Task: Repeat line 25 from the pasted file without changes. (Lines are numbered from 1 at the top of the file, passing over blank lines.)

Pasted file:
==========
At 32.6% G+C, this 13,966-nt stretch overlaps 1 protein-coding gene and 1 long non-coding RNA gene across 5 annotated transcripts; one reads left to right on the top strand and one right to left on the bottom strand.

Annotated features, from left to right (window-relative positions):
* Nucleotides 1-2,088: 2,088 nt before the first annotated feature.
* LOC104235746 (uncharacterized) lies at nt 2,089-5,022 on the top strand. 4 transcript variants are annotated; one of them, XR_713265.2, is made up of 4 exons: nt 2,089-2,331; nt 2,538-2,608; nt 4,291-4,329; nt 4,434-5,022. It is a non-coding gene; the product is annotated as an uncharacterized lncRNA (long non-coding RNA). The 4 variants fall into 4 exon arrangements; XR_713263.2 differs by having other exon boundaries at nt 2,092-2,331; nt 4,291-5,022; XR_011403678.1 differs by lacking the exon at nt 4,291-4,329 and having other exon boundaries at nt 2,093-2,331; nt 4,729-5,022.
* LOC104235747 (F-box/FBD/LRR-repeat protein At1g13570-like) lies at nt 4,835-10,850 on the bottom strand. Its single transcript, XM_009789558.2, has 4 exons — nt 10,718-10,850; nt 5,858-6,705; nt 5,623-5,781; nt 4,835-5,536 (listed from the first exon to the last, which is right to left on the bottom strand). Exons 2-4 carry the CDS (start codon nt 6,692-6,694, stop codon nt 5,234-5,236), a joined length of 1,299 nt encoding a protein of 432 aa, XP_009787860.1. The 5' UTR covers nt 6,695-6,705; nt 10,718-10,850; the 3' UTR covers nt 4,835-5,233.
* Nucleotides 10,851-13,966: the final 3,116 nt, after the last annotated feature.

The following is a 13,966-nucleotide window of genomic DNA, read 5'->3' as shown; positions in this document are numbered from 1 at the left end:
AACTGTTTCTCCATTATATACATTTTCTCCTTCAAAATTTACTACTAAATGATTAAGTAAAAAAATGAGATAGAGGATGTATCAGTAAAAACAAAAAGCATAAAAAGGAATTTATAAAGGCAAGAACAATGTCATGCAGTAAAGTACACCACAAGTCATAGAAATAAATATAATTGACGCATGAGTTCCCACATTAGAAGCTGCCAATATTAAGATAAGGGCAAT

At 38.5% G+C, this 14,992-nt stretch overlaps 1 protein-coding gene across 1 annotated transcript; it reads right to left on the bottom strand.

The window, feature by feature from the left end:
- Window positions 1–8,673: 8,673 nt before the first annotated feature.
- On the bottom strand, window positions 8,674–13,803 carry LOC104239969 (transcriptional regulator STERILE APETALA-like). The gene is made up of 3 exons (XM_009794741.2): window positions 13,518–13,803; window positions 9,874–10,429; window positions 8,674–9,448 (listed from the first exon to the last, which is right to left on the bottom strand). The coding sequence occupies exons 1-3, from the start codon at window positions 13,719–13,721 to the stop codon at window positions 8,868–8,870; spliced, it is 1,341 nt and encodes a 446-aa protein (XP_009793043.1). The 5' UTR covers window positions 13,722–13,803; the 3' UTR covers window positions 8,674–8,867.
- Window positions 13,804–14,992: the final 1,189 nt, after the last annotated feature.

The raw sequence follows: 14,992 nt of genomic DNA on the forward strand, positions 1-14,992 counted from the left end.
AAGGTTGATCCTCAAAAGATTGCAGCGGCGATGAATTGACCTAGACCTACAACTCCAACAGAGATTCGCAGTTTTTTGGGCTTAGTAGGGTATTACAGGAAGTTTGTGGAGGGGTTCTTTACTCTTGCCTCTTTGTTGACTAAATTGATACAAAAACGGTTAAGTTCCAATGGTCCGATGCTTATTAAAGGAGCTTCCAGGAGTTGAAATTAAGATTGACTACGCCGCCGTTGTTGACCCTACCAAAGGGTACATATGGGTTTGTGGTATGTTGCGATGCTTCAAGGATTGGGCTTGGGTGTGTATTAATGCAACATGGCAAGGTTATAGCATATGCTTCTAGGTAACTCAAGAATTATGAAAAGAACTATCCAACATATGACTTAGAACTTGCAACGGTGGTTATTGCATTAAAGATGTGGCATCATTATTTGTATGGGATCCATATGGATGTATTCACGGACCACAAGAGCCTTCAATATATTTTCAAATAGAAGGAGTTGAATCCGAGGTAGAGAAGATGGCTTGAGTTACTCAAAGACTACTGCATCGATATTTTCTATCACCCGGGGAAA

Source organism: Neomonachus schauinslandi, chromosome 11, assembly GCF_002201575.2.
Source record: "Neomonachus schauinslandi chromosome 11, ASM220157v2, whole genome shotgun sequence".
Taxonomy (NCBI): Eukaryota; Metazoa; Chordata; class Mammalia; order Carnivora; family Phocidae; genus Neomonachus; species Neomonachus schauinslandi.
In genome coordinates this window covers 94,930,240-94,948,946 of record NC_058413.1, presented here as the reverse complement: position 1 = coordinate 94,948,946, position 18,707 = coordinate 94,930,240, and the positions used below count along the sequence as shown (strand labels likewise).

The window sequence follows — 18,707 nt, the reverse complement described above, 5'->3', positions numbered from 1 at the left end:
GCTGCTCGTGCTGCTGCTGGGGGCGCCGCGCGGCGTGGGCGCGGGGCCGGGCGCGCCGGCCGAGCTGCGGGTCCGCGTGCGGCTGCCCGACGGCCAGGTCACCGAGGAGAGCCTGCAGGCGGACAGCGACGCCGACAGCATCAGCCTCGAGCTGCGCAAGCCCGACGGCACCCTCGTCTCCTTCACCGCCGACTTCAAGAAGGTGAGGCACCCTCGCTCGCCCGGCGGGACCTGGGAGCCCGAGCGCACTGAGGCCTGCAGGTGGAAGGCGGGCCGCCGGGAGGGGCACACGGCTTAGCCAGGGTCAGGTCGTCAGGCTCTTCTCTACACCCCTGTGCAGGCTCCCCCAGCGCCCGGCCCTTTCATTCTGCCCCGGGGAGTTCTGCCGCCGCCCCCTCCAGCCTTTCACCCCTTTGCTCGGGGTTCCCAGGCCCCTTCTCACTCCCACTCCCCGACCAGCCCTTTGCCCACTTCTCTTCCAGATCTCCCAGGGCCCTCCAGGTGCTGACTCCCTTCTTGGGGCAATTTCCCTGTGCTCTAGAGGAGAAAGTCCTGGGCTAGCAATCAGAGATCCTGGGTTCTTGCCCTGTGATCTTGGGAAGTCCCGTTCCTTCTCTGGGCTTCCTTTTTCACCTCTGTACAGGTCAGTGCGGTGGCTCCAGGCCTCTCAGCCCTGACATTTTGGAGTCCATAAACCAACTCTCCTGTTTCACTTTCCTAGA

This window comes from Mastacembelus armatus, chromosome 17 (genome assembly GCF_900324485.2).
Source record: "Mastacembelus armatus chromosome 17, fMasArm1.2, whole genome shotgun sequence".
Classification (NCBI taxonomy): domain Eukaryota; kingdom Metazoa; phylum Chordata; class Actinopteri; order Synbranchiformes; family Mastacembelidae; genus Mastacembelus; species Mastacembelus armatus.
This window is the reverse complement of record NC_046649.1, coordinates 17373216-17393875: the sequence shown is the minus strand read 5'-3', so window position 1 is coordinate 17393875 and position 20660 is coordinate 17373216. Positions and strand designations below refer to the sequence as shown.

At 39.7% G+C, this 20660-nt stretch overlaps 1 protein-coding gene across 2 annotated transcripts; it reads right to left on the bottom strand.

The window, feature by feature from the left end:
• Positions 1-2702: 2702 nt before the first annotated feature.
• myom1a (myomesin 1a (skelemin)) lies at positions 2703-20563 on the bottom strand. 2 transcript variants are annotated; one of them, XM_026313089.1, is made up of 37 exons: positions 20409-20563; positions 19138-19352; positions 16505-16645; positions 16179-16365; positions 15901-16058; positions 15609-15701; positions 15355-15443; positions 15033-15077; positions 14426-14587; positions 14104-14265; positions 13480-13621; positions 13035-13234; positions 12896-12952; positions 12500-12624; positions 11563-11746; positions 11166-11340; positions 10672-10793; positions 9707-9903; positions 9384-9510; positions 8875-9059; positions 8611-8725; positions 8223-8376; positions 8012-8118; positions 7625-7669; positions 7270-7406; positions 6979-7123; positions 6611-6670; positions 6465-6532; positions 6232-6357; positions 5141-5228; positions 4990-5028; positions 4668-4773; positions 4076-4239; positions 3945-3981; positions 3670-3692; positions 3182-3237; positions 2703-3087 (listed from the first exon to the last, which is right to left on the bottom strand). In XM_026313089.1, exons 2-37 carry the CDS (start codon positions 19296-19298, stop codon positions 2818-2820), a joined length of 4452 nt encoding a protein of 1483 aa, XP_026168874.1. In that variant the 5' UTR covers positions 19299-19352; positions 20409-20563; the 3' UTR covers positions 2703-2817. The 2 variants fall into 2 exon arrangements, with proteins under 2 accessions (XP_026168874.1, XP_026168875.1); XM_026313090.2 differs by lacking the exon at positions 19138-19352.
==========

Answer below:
This window is the reverse complement of record NC_046649.1, coordinates 17373216-17393875: the sequence shown is the minus strand read 5'-3', so window position 1 is coordinate 17393875 and position 20660 is coordinate 17373216. Positions and strand designations below refer to the sequence as shown.